Master of Science (MS)
First Committee Member
E. I. Smith
Number of Pages
The Wilson Ridge pluton is an epizonal calc-alkaline pluton that formed about 13.5 Ma during a period of mid-Miocene extension. The pluton was passively emplaced into a 1.7 to 1.8 Ga Precambrian crystalline terrain. High-angle normal faulting resulted in a series of horsts and grabens that provide windows into deep structural levels of the pluton; The Wilson Ridge pluton is composed of the Teakettle Pass suite, comprised of foliated monzodiorite and quartz monzodiorite, and unfoliated quartz monzonite; and the older Horsethief Canyon diorite; Intermediate rocks of the Teakettle Pass suite contain abundant basalt and diorite enclaves; Field evidence and major and trace element models suggests that the intermediate rocks of the pluton were produced by the commingling of a large volume of mafic magma with a smaller volume of felsic magma (a mafic-felsic ratio of about 70:30) as well as fractional crystallization. Similar open system processes may be responsible for the production of calc-alkaline intermediate rocks in other parts of the Great Basin. (Abstract shortened with permission of author.).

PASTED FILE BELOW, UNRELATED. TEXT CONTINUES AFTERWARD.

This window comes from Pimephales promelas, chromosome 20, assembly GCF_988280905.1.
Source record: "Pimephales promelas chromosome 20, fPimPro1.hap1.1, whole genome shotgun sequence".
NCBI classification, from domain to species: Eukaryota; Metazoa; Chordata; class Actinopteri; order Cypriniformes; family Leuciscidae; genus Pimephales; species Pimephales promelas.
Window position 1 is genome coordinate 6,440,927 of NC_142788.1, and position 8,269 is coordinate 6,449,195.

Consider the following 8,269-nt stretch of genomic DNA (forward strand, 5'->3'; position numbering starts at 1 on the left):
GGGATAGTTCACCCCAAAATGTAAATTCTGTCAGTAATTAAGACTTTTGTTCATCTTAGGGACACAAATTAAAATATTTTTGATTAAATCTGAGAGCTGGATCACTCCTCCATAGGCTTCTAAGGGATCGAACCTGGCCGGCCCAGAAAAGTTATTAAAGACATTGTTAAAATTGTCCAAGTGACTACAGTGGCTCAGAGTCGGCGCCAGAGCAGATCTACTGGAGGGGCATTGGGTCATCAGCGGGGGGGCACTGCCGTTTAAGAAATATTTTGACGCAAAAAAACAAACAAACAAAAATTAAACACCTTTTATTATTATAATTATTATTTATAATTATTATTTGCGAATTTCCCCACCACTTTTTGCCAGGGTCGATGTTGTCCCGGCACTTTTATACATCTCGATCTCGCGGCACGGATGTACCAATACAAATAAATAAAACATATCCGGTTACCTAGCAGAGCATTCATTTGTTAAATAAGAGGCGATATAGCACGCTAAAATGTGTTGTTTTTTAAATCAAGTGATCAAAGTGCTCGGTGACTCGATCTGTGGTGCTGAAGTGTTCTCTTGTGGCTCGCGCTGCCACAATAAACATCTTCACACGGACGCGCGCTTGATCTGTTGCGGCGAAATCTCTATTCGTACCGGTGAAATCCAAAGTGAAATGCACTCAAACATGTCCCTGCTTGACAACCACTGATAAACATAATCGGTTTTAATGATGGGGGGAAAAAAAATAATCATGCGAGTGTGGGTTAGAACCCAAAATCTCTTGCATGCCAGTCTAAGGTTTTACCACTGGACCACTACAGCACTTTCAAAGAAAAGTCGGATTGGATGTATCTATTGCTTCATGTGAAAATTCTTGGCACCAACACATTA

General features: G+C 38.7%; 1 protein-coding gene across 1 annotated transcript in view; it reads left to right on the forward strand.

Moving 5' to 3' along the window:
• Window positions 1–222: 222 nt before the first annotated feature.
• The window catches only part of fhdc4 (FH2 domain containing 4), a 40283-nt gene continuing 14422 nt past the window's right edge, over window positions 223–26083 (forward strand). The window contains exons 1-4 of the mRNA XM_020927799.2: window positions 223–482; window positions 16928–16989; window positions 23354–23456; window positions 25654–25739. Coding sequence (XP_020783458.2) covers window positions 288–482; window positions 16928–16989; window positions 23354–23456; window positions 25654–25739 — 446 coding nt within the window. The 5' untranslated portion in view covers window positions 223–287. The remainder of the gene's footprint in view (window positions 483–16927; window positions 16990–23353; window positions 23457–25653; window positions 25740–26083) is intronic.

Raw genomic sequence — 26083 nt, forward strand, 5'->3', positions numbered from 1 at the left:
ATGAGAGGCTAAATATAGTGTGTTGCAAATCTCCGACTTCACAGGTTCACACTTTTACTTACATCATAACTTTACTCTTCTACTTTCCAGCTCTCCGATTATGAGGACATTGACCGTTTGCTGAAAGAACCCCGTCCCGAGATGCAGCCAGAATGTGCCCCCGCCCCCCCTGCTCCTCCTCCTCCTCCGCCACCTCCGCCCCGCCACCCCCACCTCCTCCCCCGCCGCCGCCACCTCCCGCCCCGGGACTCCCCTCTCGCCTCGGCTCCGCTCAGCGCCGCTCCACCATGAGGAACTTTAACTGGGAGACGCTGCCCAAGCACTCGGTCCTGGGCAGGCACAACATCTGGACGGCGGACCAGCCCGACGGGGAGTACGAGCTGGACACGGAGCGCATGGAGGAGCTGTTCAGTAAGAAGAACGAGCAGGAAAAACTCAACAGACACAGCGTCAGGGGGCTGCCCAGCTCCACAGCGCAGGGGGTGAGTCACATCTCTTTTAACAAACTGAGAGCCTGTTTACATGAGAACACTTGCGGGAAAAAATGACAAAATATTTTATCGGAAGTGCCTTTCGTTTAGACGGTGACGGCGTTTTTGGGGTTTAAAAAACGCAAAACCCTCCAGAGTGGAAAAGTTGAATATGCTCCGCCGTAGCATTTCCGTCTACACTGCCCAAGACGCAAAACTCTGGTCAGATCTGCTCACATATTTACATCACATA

Alkaline; Arizona; Calc; Enclaves; Environment; Extensional; Generation; Implications; Intermediate; Northwestern; Origin; Pluton; Ridge; Wilson
University of Nevada, Las Vegas
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Larsen, Lance Louis, "The origin of the Wilson Ridge pluton and its enclaves, northwestern Arizona: Implications for the generation of a calc-alkaline intermediate pluton in an extensional environment" (1988). UNLV Retrospective Theses & Dissertations. 58.
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